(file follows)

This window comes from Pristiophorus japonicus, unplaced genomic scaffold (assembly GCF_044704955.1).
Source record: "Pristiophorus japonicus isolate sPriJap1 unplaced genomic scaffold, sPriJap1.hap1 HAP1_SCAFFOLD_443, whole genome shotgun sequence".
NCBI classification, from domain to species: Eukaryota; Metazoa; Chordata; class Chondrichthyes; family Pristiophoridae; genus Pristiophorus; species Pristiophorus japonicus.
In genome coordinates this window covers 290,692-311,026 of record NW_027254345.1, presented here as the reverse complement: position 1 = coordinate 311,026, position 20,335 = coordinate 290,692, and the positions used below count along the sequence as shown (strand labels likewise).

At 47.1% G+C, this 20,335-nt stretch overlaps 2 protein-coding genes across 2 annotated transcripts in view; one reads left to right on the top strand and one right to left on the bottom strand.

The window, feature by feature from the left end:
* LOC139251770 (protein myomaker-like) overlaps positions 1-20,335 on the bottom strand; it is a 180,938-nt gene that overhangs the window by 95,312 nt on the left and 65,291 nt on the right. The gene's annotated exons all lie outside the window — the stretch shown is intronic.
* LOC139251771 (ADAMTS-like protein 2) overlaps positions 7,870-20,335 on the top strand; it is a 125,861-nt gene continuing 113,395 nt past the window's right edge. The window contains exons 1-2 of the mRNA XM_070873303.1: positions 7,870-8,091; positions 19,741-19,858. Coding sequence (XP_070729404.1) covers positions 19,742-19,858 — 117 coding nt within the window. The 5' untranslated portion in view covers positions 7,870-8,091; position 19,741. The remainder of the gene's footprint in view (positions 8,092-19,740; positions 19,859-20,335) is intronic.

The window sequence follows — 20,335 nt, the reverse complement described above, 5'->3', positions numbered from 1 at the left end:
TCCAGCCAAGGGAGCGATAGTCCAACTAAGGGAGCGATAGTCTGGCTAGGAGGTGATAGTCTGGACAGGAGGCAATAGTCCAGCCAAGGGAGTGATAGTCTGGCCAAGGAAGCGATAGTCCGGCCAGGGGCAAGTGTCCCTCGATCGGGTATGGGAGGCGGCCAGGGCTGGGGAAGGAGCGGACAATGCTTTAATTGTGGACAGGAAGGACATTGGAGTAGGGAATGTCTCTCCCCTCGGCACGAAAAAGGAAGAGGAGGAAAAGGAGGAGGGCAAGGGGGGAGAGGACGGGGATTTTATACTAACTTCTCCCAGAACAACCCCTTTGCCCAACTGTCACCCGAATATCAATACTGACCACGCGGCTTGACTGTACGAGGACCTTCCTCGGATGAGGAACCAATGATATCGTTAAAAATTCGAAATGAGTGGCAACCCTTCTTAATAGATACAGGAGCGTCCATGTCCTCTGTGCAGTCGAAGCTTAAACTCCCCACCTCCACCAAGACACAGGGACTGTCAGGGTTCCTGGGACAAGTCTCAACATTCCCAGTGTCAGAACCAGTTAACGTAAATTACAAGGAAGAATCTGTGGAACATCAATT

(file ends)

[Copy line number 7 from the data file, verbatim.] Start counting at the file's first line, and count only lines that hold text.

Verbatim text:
* LOC139251770 (protein myomaker-like) overlaps positions 1-20,335 on the bottom strand; it is a 180,938-nt gene that overhangs the window by 95,312 nt on the left and 65,291 nt on the right. The gene's annotated exons all lie outside the window — the stretch shown is intronic.